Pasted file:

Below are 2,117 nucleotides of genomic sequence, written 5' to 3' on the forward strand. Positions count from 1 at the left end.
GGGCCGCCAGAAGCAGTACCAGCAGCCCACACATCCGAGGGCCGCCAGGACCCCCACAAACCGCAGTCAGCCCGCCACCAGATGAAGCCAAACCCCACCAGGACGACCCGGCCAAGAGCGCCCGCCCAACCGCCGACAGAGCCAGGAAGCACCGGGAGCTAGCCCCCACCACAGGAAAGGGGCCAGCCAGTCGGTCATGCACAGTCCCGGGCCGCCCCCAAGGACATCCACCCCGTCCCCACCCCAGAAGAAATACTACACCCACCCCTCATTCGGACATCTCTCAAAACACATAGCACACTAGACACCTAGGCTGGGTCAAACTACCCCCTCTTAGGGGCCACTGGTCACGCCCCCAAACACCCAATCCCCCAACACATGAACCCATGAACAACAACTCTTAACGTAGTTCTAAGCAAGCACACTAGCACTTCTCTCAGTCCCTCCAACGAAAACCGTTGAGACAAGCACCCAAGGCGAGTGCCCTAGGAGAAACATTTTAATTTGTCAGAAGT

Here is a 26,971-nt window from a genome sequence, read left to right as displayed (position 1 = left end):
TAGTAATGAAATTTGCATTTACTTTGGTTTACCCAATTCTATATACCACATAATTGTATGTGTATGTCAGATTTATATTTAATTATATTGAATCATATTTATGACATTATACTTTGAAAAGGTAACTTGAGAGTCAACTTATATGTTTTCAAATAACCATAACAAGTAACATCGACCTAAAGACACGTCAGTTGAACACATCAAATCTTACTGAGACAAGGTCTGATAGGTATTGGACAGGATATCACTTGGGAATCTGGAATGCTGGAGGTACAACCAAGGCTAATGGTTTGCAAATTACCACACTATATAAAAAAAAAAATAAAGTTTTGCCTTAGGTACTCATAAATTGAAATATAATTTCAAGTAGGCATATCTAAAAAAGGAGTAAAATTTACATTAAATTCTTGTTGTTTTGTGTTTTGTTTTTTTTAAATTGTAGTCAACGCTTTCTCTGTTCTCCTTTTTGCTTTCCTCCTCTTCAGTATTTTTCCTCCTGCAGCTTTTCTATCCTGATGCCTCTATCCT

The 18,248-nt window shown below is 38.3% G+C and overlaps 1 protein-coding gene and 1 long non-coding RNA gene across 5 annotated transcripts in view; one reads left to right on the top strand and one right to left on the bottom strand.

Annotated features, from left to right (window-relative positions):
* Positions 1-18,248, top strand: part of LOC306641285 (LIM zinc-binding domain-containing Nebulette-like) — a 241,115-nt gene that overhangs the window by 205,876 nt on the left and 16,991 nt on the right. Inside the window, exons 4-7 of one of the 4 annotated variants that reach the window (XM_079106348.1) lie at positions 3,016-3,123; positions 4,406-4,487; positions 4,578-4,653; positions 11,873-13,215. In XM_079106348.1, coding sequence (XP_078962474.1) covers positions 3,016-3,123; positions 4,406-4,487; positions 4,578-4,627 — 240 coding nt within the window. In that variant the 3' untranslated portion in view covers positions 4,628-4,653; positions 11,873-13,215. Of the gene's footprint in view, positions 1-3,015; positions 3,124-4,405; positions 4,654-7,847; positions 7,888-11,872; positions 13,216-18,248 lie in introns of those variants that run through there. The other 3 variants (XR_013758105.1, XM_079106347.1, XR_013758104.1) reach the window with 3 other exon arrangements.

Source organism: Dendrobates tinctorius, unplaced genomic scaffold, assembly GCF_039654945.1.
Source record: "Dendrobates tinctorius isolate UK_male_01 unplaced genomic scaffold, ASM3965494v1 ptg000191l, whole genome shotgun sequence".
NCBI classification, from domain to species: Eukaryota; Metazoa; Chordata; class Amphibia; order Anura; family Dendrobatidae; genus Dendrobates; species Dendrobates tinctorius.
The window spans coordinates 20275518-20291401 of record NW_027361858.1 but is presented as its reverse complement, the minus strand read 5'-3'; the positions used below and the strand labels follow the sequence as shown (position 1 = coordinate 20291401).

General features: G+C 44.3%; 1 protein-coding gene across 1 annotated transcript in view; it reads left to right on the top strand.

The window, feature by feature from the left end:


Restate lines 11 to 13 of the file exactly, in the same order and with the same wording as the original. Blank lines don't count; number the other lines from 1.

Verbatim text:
The window spans coordinates 20275518-20291401 of record NW_027361858.1 but is presented as its reverse complement, the minus strand read 5'-3'; the positions used below and the strand labels follow the sequence as shown (position 1 = coordinate 20291401).

General features: G+C 44.3%; 1 protein-coding gene across 1 annotated transcript in view; it reads left to right on the top strand.

The window, feature by feature from the left end: